Paris court finds Saudi princess guilty in beating case

International

Lawyer of Saudi Princess Hassa bint Salman, Emmanuel Moyne, speaks to the press at the courthouse in Paris, Thursday, Sept. 12, 2019. The only daughter of Saudi Arabia’s King Salman has been found guilty by a Paris court of charges that she ordered her bodyguard to detain and strike a plumber for taking photos at the Saudi royal family’s apartment in the French capital. (AP Photo/Thibault Camus)

PARIS (AP) — A French court found the only daughter of Saudi Arabia’s King Salman guilty of complicity in violence Thursday for ordering her bodyguard to detain and strike a plumber for taking photos at the Saudi royal family’s apartment in Paris.

Princess Hessa bint Salman wasn’t present for the Paris court’s verdict and sentencing on multiple charges. The court gave her a 10-month suspended prison sentence and a 10,000-euro ($10,970) fine, tougher than the penalties prosecutors sought. The prosecution asked for a six-month suspended prison sentence and 5,000-euro fine.

The prosecution alleged the princess became enraged when she saw the plumber capturing her image at the royal residence near the Champs-Elysees, fearing the pictures could be used to harm her as the Saudi monarch’s daughter and the older half-sister of Crown Prince Mohammed bin Salman.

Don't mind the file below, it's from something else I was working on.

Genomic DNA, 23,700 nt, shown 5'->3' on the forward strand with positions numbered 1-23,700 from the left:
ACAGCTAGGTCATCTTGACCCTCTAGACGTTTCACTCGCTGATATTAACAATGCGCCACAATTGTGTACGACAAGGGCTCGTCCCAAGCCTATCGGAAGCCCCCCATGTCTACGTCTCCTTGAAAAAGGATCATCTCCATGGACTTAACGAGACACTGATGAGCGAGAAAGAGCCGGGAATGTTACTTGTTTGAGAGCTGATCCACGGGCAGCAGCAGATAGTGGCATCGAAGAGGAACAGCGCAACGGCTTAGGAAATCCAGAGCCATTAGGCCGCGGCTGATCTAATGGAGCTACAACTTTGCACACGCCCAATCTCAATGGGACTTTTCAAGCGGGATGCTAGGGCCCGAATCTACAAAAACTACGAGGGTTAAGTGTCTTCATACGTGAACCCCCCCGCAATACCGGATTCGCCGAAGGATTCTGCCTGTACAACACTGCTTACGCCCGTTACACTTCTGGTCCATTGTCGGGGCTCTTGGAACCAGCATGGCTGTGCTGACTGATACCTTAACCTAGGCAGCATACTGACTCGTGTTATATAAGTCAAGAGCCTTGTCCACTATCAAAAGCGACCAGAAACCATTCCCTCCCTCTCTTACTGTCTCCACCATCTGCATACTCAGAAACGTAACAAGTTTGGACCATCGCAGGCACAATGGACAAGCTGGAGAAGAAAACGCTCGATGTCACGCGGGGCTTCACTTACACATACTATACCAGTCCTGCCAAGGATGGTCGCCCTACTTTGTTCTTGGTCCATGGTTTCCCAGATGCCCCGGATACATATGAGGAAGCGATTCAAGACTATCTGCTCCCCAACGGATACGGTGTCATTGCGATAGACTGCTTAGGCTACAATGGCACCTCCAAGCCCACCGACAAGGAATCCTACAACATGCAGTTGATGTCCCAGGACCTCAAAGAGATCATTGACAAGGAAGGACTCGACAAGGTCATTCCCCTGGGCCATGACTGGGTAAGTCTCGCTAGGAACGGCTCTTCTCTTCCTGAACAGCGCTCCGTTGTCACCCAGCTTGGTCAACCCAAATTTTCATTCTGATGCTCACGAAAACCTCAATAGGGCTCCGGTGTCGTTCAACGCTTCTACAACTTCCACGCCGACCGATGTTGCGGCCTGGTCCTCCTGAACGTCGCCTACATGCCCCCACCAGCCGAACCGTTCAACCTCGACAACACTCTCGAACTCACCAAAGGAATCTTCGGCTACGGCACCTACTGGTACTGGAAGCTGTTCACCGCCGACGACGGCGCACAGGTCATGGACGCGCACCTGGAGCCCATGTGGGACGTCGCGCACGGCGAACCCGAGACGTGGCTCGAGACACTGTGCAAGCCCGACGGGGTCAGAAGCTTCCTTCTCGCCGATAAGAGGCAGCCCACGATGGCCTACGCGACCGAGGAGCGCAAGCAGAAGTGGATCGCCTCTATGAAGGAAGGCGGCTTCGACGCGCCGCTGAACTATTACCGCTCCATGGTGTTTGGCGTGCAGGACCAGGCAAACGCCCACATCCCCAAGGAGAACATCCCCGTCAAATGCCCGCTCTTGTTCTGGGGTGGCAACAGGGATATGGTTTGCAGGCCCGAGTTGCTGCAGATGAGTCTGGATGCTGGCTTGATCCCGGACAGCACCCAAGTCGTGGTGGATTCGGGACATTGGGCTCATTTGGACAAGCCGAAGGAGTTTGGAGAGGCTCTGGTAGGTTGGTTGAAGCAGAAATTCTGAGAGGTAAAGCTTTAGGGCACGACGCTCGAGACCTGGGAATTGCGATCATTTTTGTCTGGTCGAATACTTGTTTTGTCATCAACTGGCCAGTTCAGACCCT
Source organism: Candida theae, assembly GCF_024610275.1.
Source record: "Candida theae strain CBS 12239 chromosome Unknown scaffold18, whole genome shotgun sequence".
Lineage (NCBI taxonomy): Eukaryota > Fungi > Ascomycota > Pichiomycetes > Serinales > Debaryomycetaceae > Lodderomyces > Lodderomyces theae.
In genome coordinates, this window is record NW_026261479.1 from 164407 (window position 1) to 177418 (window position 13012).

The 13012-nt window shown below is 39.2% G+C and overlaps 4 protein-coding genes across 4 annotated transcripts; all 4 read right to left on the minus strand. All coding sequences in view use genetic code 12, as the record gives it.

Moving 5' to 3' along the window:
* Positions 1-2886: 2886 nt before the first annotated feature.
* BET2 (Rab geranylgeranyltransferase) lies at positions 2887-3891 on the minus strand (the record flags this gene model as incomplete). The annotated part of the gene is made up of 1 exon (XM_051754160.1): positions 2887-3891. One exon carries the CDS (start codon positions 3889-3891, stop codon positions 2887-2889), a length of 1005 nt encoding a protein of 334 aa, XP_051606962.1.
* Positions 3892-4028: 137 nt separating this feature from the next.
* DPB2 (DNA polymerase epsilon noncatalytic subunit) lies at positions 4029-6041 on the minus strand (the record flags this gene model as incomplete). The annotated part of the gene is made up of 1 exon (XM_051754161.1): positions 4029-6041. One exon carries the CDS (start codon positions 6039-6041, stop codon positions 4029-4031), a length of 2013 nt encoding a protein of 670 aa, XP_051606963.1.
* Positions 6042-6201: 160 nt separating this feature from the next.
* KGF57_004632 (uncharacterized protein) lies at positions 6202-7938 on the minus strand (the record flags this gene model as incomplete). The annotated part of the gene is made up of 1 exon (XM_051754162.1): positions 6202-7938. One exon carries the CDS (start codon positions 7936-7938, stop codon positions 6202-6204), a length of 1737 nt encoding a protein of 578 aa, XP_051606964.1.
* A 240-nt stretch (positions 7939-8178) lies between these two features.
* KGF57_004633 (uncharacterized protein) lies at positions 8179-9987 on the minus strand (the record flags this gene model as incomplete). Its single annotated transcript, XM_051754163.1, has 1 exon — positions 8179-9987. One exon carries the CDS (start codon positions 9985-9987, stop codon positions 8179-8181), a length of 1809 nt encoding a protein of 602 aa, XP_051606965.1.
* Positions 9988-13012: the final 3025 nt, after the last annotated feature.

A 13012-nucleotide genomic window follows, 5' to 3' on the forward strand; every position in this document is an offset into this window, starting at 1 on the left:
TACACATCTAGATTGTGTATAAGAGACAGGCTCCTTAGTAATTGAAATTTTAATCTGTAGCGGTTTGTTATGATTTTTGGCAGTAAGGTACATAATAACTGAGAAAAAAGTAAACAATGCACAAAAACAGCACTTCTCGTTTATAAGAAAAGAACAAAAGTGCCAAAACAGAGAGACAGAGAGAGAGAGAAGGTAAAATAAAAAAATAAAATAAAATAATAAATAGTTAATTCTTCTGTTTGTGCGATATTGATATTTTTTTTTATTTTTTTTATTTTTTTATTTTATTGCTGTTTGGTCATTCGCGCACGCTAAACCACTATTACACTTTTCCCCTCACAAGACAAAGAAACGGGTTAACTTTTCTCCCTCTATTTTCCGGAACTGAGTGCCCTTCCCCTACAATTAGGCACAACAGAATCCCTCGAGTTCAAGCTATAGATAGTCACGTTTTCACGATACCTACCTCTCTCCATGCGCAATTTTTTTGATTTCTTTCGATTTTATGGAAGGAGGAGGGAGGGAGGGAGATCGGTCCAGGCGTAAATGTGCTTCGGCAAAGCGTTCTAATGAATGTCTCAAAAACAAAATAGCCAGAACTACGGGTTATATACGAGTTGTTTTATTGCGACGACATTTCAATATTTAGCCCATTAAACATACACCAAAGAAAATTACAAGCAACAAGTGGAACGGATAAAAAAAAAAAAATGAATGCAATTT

She left France shortly after the September 2016 incident, and was tried in absentia. The court found her guilty of sequestration and theft of the plumber’s telephone, as well as complicity in violence.

Her lawyer, Emmanuel Moyne, called the verdict “inexplicable” and said he would appeal.

The court also found the bodyguard, Rani Saida, guilty on charges of violence, sequestration and theft. He was in court for the verdict. His sentence matched what the prosecution requested: an 8-month suspended jail term and a 5,000-euro fine. Saida’s lawyer, Yassine Bouzrou, said “there is no logic in the punishments” and he would decide on an appeal in coming days.

The French-Egyptian plumber’s lawyer, Georges Karouni, saluted client Ashraf Eid’s “courage” in bringing the case and said the verdict was proof of “everyone equal before the law.”

Eid told Paris police the bodyguard tied him up at the princess’ bidding after he photographed a room so he could return furniture to its original layout once he finished his work.

“The princess noticed that her face was reflected in the bathroom and that she had been filmed. She called me a dog and called her bodyguard saying in Arabic, ‘This one, take his phone. He filmed me,'” Eid reported to police investigators.

Eid said the bodyguard broke his phone and made him kiss the Saudi princess’ feet while his hands were bound behind his back during the three-hour ordeal.

The presiding judge, quoting from prosecution evidence, said at the one-day trial in July that the princess told her bodyguard to disparage the workman, calling him a “dog who doesn’t deserve to live.”

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